By Roberta Rampton
WASHINGTON, Nov 27 (Reuters) - Six U.S. senators on Tuesday
called for the U.S. Justice Department to investigate whether
market manipulation by West Coast oil refiners contributed to a
price spike in May and October that sent gasoline prices to
record highs above $5 a gallon.
The senators, all Democrats, want the Justice Department to
conduct a "refinery-by-refinery probe" and subpoena records from
California refineries to see whether public reports of
maintenance shutdowns were accurate. Two of the state's largest
refiners are Valero Energy Corp and Tesoro Corp.
"We are requesting a Department of Justice investigation of
possible market manipulation and false reporting by oil
refineries, which may have created a perception of a supply
shortage when in fact refineries were still producing," the
senators said in a letter to U.S. Attorney General Eric Holder.
"We will review the letter and respond accordingly," said
Justice Department spokeswoman Adora Andy.
California, the most populous U.S. state and also the
biggest gasoline market, is largely cut off from U.S. national
pipeline and refinery networks and thus more subject to supply
and price disruptions.
The senators cited a report from independent energy
consultant Robert McCullough that said two West Coast refineries
continued to operate throughout May despite reports they were
shut for maintenance.
A report issued on Nov. 15 by McCullough Research found that
during gasoline price spikes in May and October in California,
when drops in production were being blamed for the increases,
gasoline inventories actually rose across the state, home to the
nation's largest gasoline market.
"An exhaustive review of California refinery emissions data
reveals inconsistencies between when refineries were producing
petroleum products and publicly reported maintenance shutdowns,"
the report said.
The California gasoline market has been rocked by a series
of refinery mishaps, including an Aug. 6 fire that shut down the
key crude refining unit of Chevron Corp's 245,000 barrel-per-day
plant in Richmond and a reported power failure on Oct. 1 at
Exxon Mobil Corp's 149,500-bpd Los Angeles-area refinery in
On Oct. 5, Reuters, citing sources, reported that a "short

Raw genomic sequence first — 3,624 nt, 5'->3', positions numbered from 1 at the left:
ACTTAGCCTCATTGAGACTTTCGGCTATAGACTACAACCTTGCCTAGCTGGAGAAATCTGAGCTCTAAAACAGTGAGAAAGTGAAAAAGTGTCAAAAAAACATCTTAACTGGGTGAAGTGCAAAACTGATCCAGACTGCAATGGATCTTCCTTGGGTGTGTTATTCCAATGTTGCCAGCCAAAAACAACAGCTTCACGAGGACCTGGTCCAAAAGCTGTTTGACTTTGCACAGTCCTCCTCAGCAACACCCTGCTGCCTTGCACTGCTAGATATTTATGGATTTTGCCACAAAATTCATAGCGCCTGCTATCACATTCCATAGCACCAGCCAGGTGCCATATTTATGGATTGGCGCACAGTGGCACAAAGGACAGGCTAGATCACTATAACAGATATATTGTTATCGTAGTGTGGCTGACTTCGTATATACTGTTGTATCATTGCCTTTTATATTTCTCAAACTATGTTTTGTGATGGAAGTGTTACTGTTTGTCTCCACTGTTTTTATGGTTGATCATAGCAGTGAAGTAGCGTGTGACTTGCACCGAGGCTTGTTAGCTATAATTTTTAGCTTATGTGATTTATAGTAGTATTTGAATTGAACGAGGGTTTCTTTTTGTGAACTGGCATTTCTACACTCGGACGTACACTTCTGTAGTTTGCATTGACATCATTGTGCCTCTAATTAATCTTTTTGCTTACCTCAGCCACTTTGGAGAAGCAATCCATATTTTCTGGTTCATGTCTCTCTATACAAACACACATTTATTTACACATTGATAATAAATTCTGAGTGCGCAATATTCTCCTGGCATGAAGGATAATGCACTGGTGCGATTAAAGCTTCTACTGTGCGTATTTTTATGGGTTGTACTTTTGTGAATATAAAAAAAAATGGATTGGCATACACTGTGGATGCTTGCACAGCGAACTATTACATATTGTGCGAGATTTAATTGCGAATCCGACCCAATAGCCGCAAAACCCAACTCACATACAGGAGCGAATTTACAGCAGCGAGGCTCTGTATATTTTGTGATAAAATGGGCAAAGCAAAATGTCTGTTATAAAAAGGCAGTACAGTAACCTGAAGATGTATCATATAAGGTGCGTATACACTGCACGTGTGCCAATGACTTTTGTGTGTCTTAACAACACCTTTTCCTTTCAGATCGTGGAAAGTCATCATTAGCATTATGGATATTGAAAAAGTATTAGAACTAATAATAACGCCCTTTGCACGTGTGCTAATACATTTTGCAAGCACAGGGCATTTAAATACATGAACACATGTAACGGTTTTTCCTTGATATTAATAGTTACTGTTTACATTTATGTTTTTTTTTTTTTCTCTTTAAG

squeeze" in trading markets may have played a role in an
unprecedented wholesale price increase of almost $1 a gallon for
California-grade gasoline. California's two Democratic senators
-- Barbara Boxer and Dianne Feinstein -- have both cited the
Reuters report as cause for further investigation.
Valero, the nation's largest refiner, said past
investigations into alleged gasoline price manipulation have
consistently come up empty, and that unique factors make the
California gasoline market vulnerable to price spikes. Those
include boutique blending requirements that make it nearly
impossible to import supply from outside the state, said Valero
spokesman Bill Day said on Tuesday.
"The self-inflicted factors that contributed to the
temporary price increase in California remain in place," Day
said. "You don't need a federal investigation to figure that
Tesoro said its refining system "allowed us to bring
additional gasoline supply to the Southern California area
during the recent supply shortage, when it was needed most." The
company declined to comment on gas prices or the potential for a
Justice Department investigation, spokeswoman Tina Barbee said.
The letter said the Justice Department and its Oil and Gas
Price Fraud Working Group need to make sure the market is free
from price manipulation.
It was signed by senators Maria Cantwell and Patty Murray of
Washington, Feinstein and Boxer of California, and Ron Wyden and
Jeff Merkley of Oregon.
"While we applaud the Working Group for convening in April
2011, we see scant evidence that its members are policing these
markets as required by law or cracking down on other practices
that may be illegal and hurting consumers," the senators said.
(Additional reporting by Erwin Seba)
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